Speaking to a few hundred APP supporters at Washington, D.C.’s Mayflower hotel, Paul, knowing his audience, began by conceding that “libertarian,” is still “a bad word” to some. A few in the audience nodded.
“But libertarian, or liberty, doesn’t mean libertine,” Paul said. “To many of us, libertarian means freedom and liberty. But we also see freedom needs tradition.”
Such appeals are part and parcel of what for Paul has become an ongoing campaign to reach social conservatives. Last June, Paul spoke at the Faith and Freedom Summit, a conference organized by former Christian Coalition Executive Director Ralph Reed, where he accused the Obama Administration of funding a “war on Christianity” abroad. In October, Paul addressed students of Liberty University, a school founded by the late televangelist Jerry Falwell.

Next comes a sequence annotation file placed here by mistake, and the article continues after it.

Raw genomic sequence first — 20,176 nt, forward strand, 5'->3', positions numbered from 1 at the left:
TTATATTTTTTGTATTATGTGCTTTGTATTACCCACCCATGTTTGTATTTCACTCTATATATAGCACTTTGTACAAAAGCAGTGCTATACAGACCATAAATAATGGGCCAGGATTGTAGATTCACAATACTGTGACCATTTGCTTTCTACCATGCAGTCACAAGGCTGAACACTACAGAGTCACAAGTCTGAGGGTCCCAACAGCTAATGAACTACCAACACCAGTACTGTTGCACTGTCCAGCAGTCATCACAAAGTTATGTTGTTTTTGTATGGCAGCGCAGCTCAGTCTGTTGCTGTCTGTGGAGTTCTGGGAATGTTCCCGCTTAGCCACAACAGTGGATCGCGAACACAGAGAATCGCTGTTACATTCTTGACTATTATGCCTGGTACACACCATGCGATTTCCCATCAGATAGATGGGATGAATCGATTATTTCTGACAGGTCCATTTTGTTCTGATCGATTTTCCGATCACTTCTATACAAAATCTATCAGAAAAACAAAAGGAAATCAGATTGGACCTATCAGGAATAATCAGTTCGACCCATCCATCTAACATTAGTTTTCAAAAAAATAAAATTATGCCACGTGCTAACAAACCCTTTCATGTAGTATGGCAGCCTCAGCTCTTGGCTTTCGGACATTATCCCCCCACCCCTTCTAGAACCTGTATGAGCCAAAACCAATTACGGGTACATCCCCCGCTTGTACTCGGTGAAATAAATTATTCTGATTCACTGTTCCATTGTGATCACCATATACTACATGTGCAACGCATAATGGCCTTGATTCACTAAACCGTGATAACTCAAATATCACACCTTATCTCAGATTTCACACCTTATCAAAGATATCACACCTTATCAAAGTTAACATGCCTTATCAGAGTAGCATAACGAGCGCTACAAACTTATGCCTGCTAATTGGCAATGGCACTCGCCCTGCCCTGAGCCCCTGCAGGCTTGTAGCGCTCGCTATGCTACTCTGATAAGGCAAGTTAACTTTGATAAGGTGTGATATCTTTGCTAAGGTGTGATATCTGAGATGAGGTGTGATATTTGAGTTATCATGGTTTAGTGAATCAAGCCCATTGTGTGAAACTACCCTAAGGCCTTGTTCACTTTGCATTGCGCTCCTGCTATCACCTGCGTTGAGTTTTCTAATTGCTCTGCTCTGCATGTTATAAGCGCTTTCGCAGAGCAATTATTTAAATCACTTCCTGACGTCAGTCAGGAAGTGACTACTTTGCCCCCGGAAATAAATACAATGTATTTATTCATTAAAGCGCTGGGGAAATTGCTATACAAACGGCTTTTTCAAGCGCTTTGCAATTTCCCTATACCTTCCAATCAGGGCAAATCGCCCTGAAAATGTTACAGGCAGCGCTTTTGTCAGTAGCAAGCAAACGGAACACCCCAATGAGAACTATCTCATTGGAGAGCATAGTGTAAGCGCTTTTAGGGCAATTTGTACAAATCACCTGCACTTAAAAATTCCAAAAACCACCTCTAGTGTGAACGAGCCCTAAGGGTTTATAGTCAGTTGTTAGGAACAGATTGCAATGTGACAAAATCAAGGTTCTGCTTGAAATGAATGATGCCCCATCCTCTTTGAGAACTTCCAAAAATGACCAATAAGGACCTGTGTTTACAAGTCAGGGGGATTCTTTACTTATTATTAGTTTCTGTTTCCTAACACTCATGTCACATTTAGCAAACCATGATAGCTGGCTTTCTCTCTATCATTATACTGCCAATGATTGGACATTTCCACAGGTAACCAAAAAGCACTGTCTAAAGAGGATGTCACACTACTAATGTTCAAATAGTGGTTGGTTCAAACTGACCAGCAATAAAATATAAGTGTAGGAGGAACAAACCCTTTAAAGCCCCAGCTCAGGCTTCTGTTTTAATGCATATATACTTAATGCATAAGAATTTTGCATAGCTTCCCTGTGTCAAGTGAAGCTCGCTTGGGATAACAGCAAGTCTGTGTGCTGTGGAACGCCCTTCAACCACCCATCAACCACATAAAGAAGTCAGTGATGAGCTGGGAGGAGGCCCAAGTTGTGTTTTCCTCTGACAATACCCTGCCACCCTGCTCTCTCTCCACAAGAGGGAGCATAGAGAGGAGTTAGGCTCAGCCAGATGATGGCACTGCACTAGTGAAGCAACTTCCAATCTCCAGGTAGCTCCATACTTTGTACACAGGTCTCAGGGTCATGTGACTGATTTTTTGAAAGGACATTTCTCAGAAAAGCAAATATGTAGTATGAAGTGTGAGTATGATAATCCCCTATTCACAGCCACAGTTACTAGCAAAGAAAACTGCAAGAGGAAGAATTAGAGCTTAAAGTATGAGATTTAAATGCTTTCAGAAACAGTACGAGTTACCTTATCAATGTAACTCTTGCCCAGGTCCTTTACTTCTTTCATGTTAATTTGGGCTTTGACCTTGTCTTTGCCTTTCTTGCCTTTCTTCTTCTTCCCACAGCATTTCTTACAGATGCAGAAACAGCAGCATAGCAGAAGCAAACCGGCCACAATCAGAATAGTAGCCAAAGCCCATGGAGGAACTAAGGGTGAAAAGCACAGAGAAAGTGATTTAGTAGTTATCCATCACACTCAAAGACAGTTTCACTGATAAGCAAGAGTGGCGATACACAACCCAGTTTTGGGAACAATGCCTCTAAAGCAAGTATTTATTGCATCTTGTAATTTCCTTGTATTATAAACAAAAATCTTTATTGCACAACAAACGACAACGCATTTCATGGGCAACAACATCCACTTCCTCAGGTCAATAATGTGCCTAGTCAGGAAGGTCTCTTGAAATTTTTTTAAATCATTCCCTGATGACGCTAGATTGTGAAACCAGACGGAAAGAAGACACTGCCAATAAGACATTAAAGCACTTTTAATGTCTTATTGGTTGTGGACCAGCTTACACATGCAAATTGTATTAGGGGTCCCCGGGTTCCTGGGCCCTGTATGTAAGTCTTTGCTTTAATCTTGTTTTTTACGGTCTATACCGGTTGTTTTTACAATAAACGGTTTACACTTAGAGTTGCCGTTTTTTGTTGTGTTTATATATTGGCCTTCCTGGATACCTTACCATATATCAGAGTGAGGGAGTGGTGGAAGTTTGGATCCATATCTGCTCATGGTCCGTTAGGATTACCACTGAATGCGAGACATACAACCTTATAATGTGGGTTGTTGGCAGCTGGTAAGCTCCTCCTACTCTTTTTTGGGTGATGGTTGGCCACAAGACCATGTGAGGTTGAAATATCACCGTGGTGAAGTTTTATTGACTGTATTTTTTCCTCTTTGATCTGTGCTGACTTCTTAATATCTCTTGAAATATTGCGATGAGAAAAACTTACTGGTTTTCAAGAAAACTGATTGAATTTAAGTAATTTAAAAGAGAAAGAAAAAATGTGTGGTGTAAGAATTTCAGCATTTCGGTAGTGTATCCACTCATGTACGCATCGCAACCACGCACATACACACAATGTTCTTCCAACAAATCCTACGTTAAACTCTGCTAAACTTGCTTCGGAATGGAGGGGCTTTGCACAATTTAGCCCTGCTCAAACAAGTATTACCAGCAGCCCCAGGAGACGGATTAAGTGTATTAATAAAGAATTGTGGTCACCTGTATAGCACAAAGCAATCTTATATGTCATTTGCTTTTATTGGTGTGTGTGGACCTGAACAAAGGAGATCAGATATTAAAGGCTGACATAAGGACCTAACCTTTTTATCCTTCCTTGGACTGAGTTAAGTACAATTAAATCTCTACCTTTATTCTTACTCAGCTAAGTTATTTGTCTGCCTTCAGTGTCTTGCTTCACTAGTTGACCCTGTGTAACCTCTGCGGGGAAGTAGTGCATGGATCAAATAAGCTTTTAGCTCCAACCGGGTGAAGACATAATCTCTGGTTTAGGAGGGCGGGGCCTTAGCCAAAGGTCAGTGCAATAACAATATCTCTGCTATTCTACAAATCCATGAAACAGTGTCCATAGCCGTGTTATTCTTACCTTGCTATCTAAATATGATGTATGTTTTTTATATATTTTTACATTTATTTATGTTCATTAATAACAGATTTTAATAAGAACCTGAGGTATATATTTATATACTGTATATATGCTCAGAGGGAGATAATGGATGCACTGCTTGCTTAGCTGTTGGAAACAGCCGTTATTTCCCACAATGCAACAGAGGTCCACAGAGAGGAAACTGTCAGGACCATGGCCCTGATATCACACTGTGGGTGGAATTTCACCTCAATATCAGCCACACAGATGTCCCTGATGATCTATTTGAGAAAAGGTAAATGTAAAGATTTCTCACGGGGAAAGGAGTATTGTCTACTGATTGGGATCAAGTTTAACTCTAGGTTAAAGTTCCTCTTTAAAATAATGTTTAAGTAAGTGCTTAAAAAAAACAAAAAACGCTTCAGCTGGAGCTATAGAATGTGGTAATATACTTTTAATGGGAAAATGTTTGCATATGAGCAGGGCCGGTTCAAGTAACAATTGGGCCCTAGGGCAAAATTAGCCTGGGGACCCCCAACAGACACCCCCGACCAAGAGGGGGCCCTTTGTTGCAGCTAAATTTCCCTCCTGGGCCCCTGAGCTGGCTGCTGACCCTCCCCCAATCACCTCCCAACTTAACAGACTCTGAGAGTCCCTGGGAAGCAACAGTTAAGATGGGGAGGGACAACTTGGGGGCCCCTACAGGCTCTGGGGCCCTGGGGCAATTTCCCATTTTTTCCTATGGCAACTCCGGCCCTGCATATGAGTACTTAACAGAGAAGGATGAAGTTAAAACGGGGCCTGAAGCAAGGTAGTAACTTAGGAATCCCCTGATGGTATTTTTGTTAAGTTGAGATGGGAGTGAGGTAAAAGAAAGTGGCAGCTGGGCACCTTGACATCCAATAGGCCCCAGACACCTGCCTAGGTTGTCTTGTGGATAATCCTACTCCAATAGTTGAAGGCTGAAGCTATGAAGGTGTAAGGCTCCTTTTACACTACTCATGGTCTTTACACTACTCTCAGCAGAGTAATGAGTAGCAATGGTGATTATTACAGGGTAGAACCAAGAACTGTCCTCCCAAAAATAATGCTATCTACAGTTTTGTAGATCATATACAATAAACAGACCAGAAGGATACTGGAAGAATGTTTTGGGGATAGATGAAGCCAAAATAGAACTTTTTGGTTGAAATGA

Paul’s tone was softer Wednesday, when he argued that conservatives should support libertarian-backed initiatives like prison sentencing reform for non-violent drug users, and to take a stronger stand on defending the Fourth Amendment, which protects against unlawful searches.